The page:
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Applying Speech and Data Analytics to Improve Customer Experience 

Bill Price | Aug 17, 2017 400 views No Comments

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In my earlier columns I have addressed several ways that you can improve customer experience using Big Data analytics, and one of the most successful approaches is applying speech and data analytics to your existing reservoir of customer interactions.

One of my earliest experience with speech analytics was at Amazon.com during the 1999 holiday season. I was running worldwide customer service for Amazon’s three web sites (US, UK, and Germany) and that holiday put a lot of pressure on our operations. Despite major advances in web self-service and operational efficiencies, Amazon launched new “stores” that Fall that required returns (unlike earlier stores for Books, Music, and Video) and greater levels of support, and then the WTO met in Seattle in early December where I had both of the US contact centers in a “no protest zone” that seemed to encourage protesting.

Riots ensued, service levels dropped, and in one of our daily War Room sessions my IT partners offered to apply a new technology called word-spotting to help relieve the email queues. We figured out that all email messages with “Santa Claus”, “Christmas”, or “ruined” merited faster attention so they helped us to create a new email queue assigned to our tier 3 customer service reps with those key words, sometimes all of them such as “If you guys don’t get Johnny’s toy to us before we head out to our parent’s house, Santa Claus won’t arrive and Christmas will be ruined!!!!”



It took some heavy lifting but our queues rapidly got back into control, we saved many Christmases for Johnny and Rachel, and we could track positive customer word of mouth (similar to NPS today) as a result of this intervention program; plus, my agents really liked fixing customer problems, and here they could “lock” or remove multiple email messages that were starting to accumulate since Mom was getting so anxious about getting her products in time. The following year we expanded this analytics program and it’s become much more common since then, but how can you harness its power today?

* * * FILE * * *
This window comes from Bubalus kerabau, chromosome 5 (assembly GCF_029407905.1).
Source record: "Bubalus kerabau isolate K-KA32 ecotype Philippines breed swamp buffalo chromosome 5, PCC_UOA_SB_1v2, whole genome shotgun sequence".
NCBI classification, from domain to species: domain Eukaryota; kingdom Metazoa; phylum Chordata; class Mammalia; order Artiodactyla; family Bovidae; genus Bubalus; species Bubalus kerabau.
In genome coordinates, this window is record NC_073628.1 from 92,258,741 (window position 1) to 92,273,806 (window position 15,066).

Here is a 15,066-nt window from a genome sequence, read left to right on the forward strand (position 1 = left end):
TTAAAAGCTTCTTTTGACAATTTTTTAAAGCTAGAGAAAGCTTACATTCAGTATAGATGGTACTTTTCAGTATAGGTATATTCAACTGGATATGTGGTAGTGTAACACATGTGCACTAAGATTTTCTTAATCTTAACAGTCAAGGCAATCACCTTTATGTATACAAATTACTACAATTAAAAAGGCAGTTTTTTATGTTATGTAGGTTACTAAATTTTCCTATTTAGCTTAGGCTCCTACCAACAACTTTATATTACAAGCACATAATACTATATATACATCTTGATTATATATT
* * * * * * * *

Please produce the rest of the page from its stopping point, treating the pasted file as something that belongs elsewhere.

Here are five easy steps to take applying speech and data analytics to improve your customer experience:

1. Collect your customer voices

You might want to review my March 2017 column “Using Big Data to Build an Integrated Voice of the Customer Program: A 6-Step Guide”1 where I outlined 20 or more different places where you can collect customer voices, bring them together in an “Integrated VOC program”, and analyze their trends using customer contact reason codes or key words.

For example, you should include social media posts that you control (company Facebook site or Twitter feeds) and that you do not control (e.g., Google, Yelp, and industry sites); your customers’ chat sessions, email, phone contacts, and text messaging; verbatim comments on any surveys (e.g., post-contact web- or IVR-based questionnaires, 3rd-party outbound calls, and website performance sites); and any interactions with your sales teams, executives, field support or repair, tellers, and other customer-facing teams.

2. Catalog key words and hot topics

This is a key step, and can be very revealing. Here I’d suggest pulling together a cross-functional team across the entire customer “journey” with your company and ask them (a) where are the “moments of truth” for our customers, and (b) where are we likely to fall down on the job with them, in other words the “hot spots”? Then you can start asking “what from them?” For example, you might want to hear “This is easy for me to sign up” and you don’t want to hear “This is hard for me to use your web site”.

In my last book Your Customer Rules! Delivering the Me2B Experiences That Today’s Customers Demand2 my co-author David Jaffe and I interviewed and researched recognized global experience leaders such as Birds of Prey (Australia), Nordstrom (US), Vente-Privee (France), and Yamato Transport (Japan), and we produced a list of 7 Customer Needs that broke down into 39 Sub-Needs. Each Need and Sub-Need is written in the customer language, making it easy to mine the words and apply speech and data analytics; for each Sub-Need we also proposed its “Failure Statement”.